A lot of work still needs to be done (including safety and effectiveness studies and finally FDA approval) before ultrasound-enhanced drug delivery becomes commonplace.  But its likely that in your lifetime, you’ll be prescribed a therapeutic drug in a cream or ointment form and given a small hand-held ultrasound device to enhance its absorption through the skin.

Sunday, September 9, 2012

First Drug Approved for HIV Prevention

For the first time, the U.S. Food and Drug Administration (FDA) has approved a drug specifically for the prevention of sexually-acquired HIV infection. The drug, called Truvada, is currently being used in combination with other drugs in the treatment of existing HIV infections.

Not everyone is happy about the FDA’s decision. The main concern is that using the drug in a large number of uninfected individuals could increase the risk of the HIV virus becoming resistant to the drug. To reduce that possibility, the FDA is asking health professionals to prescribe the drug only to high at-risk individuals (such as partners of HIV-infected persons) who have been tested for HIV and are currently negative. In addition, individuals who are taking the drug should be retested every three months to ensure that they remain negative, because Truvada alone is not recommended for HIV-infected individuals. But retesting for HIV status every three months is asking a lot in terms of compliance by health professionals and patients.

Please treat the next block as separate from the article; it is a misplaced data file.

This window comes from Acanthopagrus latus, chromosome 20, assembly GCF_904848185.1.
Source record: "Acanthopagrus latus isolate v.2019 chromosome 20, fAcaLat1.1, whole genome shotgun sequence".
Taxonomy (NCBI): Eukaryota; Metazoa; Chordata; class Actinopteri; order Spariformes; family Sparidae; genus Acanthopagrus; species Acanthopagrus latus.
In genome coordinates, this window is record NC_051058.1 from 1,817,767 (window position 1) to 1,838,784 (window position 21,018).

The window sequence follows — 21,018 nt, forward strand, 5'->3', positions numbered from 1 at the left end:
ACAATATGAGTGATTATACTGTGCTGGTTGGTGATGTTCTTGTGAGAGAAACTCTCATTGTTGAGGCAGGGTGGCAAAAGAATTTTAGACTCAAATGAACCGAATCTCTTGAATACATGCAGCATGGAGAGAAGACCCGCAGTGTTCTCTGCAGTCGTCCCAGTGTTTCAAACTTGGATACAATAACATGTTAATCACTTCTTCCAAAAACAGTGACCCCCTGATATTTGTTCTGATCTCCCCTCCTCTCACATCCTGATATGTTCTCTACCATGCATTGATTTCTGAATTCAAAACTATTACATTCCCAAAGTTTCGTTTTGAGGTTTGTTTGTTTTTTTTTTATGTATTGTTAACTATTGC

Health officials will be watching closely for any signs of the development of resistance of the HIV virus to Truvada. Whether or not patients on Truvada actually comply with the HIV re-testing recommendation will be of interest, too.

Thursday, September 6, 2012

Organic Foods Are Not More Nutritious

If you’ve watched a newscast this week you can hardly have missed it.  News flash!  Organic foods are no more nutritious than conventional foods.  There seemed to be a self-righteous tone to some of these reports, as if the “discovery” proved something important (or gave the reporter a justification for NOT choosing organic foods him/herself :).

In the study highlighted in the news this week, researchers at Stanford University reviewed and summarized virtually all the data available from 223 previous studies in which the nutritional value of organic and conventional foods were compared.  Taken together, the studies showed no significant difference in nutritional value between organic and conventional foods.  And in the very few studies in which the health effects of eating organic foods were assessed, there were no obvious health benefits, either.  In essence, this is not "new" news, but a rehash of old news.